A bill is moving through Congress to put in place a common set of standards for criminal background checks for educators. The bill, sponsored by George Miller, the California Democrat who is the ranking member on the House Education and Workforce Committee, passed the House and is on its way to the Senate. Addressing this problem is a longstanding challenge.
The [George Miller] bill has run into objections from major teachers’ unions like the National Education Association and the American Federation of Teachers. In letters to lawmakers, their criticisms included concerns that the measure might jeopardize workers’ protections under union contracts.
In addition, the NEA wrote that criminal background checks “often have a huge, racially disparate impact” — a reference to critics’ complaints that minorities make up a disproportionately high proportion of people convicted of crimes.
Responding to a tweet from Campbell Brown American Federation of Teachers President Randi Weingarten said on Twitter that,”if [you] simply read our letter to Congress our position supporting background checks is obvious.”
The AFT subsequently published the letter and if you read it their position is actually not entirely obvious. Basically they like the spirit of the effort, but not the specifics. Not all of their objections are unreasonable (false positives are an issue, for instance) yet they don’t want the bill to apply to anyone but new teachers or to include a finite time period for checks and want deference to state systems for doing this even though the problematic and porous nature of those state systems is a large part of the impetus for federal action. They also want deference to existing provisions in collective bargaining agreements and state law even though some of those rules are a part of the problem. Collectively those are big loopholes making it hard to read the letter as the strong unambiguous support Weingarten claims or fault the AP’s characterization of the state of play. You can’t fairly characterize the AFT position as seeking to protect sex-offenders but it is a position that places other employment priorities ahead of ensuring 100 percent compliance with background checks and could have that effect.*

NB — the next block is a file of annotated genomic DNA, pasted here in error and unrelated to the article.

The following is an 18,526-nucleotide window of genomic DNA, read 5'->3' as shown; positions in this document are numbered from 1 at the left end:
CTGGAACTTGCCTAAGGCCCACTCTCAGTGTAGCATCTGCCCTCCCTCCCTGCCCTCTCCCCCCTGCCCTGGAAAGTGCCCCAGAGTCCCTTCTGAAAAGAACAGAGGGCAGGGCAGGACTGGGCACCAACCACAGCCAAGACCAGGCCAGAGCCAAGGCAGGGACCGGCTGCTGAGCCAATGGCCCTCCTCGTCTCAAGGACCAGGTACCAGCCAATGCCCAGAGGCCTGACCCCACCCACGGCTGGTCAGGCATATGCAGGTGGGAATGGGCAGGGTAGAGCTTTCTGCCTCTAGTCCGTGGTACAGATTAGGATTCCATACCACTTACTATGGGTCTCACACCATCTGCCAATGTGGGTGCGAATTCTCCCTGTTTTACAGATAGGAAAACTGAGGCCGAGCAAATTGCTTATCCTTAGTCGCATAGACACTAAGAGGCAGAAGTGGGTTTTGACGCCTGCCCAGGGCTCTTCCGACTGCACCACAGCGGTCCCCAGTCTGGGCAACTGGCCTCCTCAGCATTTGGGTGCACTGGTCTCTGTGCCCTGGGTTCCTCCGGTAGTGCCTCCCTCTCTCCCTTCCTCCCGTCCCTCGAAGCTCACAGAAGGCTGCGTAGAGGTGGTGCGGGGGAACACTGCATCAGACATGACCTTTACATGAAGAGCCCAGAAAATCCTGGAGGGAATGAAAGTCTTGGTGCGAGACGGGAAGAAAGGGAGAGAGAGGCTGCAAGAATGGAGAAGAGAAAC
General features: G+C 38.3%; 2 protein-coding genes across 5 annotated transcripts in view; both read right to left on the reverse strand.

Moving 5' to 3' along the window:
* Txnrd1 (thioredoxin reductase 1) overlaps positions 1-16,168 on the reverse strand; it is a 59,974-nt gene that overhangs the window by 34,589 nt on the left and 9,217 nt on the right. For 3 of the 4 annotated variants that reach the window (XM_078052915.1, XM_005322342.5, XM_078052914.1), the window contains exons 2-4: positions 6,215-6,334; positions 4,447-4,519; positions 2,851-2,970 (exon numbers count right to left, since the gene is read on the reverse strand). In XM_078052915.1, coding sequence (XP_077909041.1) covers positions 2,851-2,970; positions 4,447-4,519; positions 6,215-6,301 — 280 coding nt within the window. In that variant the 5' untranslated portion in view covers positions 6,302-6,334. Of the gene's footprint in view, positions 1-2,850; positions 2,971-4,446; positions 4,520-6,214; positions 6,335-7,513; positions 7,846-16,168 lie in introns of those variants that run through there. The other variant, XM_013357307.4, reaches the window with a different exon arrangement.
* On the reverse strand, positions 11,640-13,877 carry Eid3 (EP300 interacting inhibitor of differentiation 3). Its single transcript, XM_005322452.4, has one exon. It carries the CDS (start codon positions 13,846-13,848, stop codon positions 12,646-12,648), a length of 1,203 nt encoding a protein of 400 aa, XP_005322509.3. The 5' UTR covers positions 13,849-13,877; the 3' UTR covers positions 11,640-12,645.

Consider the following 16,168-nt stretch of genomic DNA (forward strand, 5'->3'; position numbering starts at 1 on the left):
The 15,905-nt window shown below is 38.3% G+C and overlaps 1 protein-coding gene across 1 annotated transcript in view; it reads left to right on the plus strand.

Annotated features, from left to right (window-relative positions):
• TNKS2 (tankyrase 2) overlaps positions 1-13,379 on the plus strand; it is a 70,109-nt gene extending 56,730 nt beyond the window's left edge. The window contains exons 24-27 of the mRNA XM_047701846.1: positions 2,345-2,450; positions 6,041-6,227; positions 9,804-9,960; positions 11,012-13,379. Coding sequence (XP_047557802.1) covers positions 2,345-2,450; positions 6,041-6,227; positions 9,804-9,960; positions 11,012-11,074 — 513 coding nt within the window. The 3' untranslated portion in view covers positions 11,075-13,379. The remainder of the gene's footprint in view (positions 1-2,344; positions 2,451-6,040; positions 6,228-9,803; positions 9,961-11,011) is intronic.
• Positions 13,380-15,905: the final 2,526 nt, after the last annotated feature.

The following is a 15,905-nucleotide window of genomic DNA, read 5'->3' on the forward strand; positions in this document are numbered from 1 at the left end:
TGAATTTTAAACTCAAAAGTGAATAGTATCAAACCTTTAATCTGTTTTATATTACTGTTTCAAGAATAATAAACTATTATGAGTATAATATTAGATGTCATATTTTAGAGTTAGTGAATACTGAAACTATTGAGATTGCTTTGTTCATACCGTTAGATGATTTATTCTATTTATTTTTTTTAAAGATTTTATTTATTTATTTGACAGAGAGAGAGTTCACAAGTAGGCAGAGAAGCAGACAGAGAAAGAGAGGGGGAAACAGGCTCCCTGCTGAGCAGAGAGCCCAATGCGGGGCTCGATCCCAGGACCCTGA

The NEA was more direct, their letter to House members is below. As we saw in California with the bill that Governor Jerry Brown vetoed, earlier this month(pdf) the devil is in the details of these things and lies between being for something in general or for it in the specifics.
October 21, 2013
The Honorable XXXXXX
U.S. House of Representatives
XXXXX House Office Building
Washington, DC 20515
Dear Congressman XXXXXXXX:
On behalf of the more than three million members of the National Education Association and the students they serve, we would like to offer the following views on H.R. 2083 to require criminal background checks for school employees, which will be voted on tomorrow.
A safe and secure learning environment is a critical component of a quality education. Educators firmly believe that students need a safe and non-threatening environment to be able to learn to their full potential. Time and again educators have done everything in their power to ensure the health and safety of the students entrusted to them, sometimes even giving their lives—shielding students from harm with their own bodies when a tornado hit in Oklahoma, a shooter invaded Sandy Hook Elementary School in Connecticut, a gunman hijacked a school bus in rural Alabama, and on countless other occasions.
NEA supports timely pre-employment criminal background checks for all school employees who work with children without supervision. NEA also supports the sharing of the results of such checks while protecting employees’ due process and privacy rights.
However, the debate around this issue on the Hill seems to be playing out without considering that criminal background checks often have a huge, racially disparate impact. In addition, we are concerned that H.R. 2083, while well intentioned, may run counter to existing state laws requiring background checks.
Educators are everyday heroes: teaching, protecting, purchasing school supplies with their own money, filling backpacks with food for needy children on weekends, and performing countless other acts of ordinary exceptionalism. We look forward to working with Congress to attain the goal we all share: ensuring safe schools for all of our nation’s children so they have the opportunity to focus on learning.
Director, Government Relations
*This sentence edited for clarity from an earlier version of this post.